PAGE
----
Attachment and the archive: Barriers and facilitators to the use of historical sociology as complementary developmental science

AHP readers may be interested in a recent piece published in Science in Context: “Attachment and the archive: barriers and facilitators to the use of historical sociology as complementary developmental science,” by Robbie Duschinsky. Argument:

This article explores historical sociology as a complementary source of knowledge for scientific research, considering barriers and facilitators to this work through reflections on one project. This project began as a study of the emergence and reception of the infant disorganized attachment classification, introduced in the 1980s by Ainsworth’s student Mary Main, working with Judith Solomon. Elsewhere I have reported on the findings of collaborative work with attachment researchers, without giving full details of how this came about. Here, I will offer personal reflections arising from the process, and my work in what Hasok Chang has called history as “complementary science.”

NYT: “Overlooked No More: Margaret McFarland, Mentor to Mister Rogers”

NYT: “Fred Rogers and Margaret McFarland in 1978. Her advice was so valuable to Rogers that he took “extensive handwritten notes” and recorded their meetings on audiocassettes, a producer said. Credit…Jim Judkis/Fred Rogers Productions”

The New York Times‘ Overlooked series, which provides obituaries for individuals whose deaths were initially overlooked by the newspaper, has recently turned attention to psychologist Margaret McFarland. McFarland, a consultant to the classic children’s television show Mister Rogers’ Neighborhood, has come to the fore more than 30 years after her death in a moment where there has been a resurgence of interest in Fred Rogers and his television legacy (including a podcast, documentary, and feature film dedicated to the man and his influence).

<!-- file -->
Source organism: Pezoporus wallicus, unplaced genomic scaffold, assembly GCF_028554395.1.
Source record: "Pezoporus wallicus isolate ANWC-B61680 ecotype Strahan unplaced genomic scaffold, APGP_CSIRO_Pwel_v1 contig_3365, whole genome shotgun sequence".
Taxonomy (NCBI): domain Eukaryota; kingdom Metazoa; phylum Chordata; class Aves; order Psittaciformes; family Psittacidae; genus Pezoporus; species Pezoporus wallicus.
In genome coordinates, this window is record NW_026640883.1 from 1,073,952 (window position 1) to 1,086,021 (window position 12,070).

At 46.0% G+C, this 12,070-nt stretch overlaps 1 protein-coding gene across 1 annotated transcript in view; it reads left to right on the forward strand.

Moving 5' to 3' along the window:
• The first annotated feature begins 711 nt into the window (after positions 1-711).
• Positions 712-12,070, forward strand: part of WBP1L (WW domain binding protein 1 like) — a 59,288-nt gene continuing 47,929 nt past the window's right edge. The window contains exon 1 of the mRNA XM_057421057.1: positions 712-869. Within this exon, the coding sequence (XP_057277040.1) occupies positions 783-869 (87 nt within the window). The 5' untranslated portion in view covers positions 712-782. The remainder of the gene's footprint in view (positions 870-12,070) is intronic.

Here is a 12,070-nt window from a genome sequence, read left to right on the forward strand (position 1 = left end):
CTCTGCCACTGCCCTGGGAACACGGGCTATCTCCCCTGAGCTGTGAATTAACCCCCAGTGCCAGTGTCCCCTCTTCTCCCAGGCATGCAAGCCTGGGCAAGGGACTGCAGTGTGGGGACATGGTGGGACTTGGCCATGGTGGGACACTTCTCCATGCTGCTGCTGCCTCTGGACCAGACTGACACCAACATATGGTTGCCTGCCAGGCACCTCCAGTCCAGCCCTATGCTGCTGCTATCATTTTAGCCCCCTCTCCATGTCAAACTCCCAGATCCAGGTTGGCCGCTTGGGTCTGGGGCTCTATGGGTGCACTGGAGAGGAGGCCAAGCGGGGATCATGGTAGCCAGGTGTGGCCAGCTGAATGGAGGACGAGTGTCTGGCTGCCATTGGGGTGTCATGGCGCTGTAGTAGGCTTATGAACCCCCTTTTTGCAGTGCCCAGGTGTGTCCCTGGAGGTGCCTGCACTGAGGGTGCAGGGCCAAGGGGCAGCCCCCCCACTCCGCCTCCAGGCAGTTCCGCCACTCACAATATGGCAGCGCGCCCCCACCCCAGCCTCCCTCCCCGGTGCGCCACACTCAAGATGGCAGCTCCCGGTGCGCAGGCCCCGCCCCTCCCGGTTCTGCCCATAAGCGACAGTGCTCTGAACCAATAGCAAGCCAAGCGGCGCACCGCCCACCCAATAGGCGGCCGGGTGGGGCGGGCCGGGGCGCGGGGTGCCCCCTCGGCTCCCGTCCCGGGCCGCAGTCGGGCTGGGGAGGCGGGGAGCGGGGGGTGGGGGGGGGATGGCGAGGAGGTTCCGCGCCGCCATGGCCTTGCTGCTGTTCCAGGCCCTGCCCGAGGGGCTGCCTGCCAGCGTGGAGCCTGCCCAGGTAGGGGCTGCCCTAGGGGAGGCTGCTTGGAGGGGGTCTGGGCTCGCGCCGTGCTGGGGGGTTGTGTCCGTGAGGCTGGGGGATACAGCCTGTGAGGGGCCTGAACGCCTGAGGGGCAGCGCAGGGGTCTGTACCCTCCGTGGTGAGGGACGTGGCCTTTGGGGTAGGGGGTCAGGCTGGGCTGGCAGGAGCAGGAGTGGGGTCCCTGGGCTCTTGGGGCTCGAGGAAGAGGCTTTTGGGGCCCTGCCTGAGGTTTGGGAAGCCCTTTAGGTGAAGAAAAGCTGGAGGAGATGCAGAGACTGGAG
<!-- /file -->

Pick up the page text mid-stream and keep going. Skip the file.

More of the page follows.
As the New York Times writes,

Rogers was ordained as a minister and was invited to appear as Mister Rogers on a show in Canada in the early 1960s. He returned to Pittsburgh in 1966 to start “Mister Rogers’ Neighborhood” on WQED-TV. The show aired for the first time nationally, on public television stations, in 1968. McFarland became his chief consultant.

She and Rogers met nearly every week to discuss scripts and songs that Rogers had written. Her advice became so valuable to Rogers that he took “extensive handwritten notes” and recorded their meetings on audiocassettes, “which I often overheard him replaying in his office,” recalled Arthur Greenwald, a producer and writer who worked with Rogers.

She would work on the show for 20 years, and spoke regularly with Rogers until around her death in 1988. (Rogers died in 2003.)

The full Overlooked obituary can be read online here.

Congress of the Spanish Society for the History of Psychology in Sevilla

The Spanish Society for the History of Psychology is happy to announce its XXXIII Symposium, to be held in Sevilla from April 15 to April 17, 2020. The Symposium will be hosted by the Department of Experimental Psychology at the Universidad de Sevilla.

Proposals for oral presentations and posters, as well as panels or monographic sessions on any aspect of the history of the human, behavioral and social sciences will be welcome. Particularly encouraged this year are submissions dealing with the following issues:

  • History of Psychology in Spain
  • History of Psychology in Ibero-America
  • Women in the History of Psychology
  • History and Systems of Psychology
  • Historiography of Psychology
  • Miscellanea

Keynote lectures

Opening Conference

Image of José Luis Pinillos. A multi-sided approach to his figure and work. Dr. Enrique Lafuente (UNED, Madrid)

SEPEX Conference

The Birth of Psychotherapy from the Turmoil of American Religion. Dr. Christopher D. Green (York University, Toronto, Canada)


Proposals for oral presentations should contain a 700-word abstract (Spanish and English), including a short bibliography. They should be informative enough to enable the Scientific Committee to do its evaluative task properly.